But here’s the bigger problem: Liberals and liberal Catholics and secular progressives will run hog-wild with Francis’ remarks, exaggerating and exploiting them for their completely contrary ideological, political, and cultural purposes. That loaded word “obsession” will be especially ripe for their abuse.

To that end, unless some clarification or corrective is provided by the Vatican—which, even then, probably would not be sufficient—the progressive left will use these remarks against faithful orthodox Catholics (and their Church) with great emotion, aggressiveness, and militancy.

They believe we’re not only crudely and uncaringly wrong about abortion, gay marriage, and contraception; they believe we’re wrongly obsessed with those issues. Liberal Catholics, in particular, believe that. And they’ve now convinced themselves that the Holy Father himself is in their corner.

Sure, we’ll counter them by carefully re-dissecting and re-presenting the pope’s comments. We will note that the pope himself is pro-life and against gay marriage (or at least he said so before he was pope), and that the Church’s position on these things hasn’t changed—nor has the pope’s. Yet, they’ll counter by insisting, “Yeah, yeah, but you guys are still obsessed with this stuff. Even the pope agrees!” The words are already ringing in my ears: “Quit writing about gay marriage! Even the pope says you’re obsessed with that. Pope Francis says not to judge!”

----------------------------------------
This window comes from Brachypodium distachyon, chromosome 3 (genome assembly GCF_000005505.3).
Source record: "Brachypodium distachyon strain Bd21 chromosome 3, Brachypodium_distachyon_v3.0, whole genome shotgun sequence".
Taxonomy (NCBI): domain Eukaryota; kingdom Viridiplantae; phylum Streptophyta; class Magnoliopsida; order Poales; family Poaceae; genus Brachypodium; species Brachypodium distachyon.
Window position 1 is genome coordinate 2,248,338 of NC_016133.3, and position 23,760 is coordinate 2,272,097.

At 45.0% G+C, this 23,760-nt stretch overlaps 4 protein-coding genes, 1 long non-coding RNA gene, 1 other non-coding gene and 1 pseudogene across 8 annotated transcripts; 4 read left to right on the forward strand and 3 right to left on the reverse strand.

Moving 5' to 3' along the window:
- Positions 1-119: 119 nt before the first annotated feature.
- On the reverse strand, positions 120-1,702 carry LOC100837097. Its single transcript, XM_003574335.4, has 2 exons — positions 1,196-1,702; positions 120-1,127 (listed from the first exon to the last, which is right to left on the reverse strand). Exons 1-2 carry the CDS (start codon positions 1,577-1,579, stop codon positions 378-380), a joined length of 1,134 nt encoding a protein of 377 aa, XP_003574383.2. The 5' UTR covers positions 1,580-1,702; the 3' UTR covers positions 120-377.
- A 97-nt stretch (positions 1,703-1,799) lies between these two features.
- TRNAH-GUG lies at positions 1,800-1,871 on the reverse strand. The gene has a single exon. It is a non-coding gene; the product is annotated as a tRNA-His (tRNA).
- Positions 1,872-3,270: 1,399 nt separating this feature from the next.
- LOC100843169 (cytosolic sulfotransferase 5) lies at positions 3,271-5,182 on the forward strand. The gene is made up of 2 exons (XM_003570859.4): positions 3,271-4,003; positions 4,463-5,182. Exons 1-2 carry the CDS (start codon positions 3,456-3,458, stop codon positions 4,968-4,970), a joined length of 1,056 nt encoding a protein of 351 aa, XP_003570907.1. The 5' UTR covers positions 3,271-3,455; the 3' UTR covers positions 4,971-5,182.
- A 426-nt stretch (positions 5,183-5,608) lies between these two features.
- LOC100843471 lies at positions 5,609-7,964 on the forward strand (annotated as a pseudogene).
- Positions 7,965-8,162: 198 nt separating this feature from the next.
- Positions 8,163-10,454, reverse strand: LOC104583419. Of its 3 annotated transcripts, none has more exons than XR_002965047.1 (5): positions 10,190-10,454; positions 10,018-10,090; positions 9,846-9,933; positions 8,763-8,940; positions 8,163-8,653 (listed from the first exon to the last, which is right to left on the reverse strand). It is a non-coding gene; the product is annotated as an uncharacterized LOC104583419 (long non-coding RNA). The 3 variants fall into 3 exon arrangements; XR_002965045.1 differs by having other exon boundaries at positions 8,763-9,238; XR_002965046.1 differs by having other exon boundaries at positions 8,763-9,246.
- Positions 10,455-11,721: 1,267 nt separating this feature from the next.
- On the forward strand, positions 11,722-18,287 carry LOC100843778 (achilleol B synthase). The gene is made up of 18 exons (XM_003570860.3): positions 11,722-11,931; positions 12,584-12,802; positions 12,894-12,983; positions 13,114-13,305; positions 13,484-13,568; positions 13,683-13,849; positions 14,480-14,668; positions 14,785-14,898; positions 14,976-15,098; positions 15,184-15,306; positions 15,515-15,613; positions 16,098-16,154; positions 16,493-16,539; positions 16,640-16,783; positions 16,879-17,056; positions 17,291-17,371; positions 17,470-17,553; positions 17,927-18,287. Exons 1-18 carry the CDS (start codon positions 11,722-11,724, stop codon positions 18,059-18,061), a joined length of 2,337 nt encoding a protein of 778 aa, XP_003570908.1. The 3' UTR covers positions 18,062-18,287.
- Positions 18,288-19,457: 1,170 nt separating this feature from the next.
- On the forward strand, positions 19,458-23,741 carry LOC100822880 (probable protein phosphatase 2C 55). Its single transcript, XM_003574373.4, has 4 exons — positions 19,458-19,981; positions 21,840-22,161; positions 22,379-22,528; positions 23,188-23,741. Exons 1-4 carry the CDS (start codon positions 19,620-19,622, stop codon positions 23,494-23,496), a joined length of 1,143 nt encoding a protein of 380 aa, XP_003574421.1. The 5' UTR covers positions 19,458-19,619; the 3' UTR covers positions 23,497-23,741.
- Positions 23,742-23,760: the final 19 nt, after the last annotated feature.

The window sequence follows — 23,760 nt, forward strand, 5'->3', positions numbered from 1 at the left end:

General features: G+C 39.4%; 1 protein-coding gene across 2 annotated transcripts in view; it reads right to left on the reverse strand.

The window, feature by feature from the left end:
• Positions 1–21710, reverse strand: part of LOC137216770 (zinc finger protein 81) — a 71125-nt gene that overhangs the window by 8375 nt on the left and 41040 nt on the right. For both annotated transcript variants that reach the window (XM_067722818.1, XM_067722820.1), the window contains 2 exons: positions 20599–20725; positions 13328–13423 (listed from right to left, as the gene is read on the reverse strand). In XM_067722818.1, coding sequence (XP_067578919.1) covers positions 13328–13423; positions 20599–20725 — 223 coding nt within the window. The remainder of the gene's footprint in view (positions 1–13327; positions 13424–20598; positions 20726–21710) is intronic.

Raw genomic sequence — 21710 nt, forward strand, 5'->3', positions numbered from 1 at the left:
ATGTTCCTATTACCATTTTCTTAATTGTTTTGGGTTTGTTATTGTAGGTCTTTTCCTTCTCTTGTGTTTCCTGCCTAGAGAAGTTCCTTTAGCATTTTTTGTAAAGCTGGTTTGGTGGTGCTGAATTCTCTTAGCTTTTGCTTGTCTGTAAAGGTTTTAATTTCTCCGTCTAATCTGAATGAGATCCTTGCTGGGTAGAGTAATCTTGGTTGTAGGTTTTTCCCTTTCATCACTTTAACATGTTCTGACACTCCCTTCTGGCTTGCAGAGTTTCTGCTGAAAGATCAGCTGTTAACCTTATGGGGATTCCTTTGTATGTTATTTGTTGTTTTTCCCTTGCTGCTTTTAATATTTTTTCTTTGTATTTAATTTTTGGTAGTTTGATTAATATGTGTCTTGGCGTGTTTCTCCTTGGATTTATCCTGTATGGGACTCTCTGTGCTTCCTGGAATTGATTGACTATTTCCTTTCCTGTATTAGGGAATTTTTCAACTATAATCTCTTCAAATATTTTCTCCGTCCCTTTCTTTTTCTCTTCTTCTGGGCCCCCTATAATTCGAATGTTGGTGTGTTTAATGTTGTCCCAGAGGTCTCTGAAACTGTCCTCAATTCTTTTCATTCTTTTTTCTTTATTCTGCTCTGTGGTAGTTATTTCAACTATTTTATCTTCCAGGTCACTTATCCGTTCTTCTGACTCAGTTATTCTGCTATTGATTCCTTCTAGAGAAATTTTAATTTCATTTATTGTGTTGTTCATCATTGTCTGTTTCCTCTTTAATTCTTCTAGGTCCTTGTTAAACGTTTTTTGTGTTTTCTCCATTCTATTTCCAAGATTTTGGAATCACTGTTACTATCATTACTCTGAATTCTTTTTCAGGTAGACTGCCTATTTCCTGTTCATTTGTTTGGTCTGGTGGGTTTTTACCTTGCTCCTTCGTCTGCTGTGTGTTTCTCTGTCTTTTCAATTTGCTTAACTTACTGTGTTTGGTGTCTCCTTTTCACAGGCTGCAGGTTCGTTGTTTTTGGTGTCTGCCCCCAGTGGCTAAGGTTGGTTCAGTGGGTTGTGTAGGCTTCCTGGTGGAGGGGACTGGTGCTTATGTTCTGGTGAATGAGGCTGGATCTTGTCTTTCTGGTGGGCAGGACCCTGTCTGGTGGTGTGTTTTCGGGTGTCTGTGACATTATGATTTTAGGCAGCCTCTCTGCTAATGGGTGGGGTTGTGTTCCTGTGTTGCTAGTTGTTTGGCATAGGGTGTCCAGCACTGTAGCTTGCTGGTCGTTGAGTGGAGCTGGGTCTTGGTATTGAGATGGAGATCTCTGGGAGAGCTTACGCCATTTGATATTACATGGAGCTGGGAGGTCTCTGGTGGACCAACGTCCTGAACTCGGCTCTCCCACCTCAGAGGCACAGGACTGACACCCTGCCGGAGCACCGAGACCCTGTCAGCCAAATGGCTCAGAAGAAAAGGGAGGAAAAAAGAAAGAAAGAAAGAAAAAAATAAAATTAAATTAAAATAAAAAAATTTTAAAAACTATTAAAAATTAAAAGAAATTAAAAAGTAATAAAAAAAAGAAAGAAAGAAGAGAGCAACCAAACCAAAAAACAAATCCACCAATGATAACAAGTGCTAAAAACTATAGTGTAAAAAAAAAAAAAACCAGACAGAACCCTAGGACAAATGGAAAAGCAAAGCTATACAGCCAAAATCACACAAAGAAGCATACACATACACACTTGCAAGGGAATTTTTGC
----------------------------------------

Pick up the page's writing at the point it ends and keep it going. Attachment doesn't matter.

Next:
Those of us who care deeply about these issues will now hear this exact objection unrelentingly. It will be applied to Religious Ed directors who want to deal with these concerns, to leaders of Catholic study groups, to teachers, to public officials, to faithful priests, and on and on. The ripple effect, given how liberals will abuse it, will be intense and long-lasting. Prepare yourself.

Again, the pope hasn’t changed our Church’s teachings. He hasn’t rejected them. But if Pope Francis indeed wants a change in tone and emphasis, well, it has arrived.

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Dr. Paul Kengor is professor of political science at Grove City College and executive director of The Center for Vision & Values. His books include “The Crusader: Ronald Reagan and the Fall of Communism” and “Dupes: How America’s Adversaries Have Manipulated Progressives for a Century.”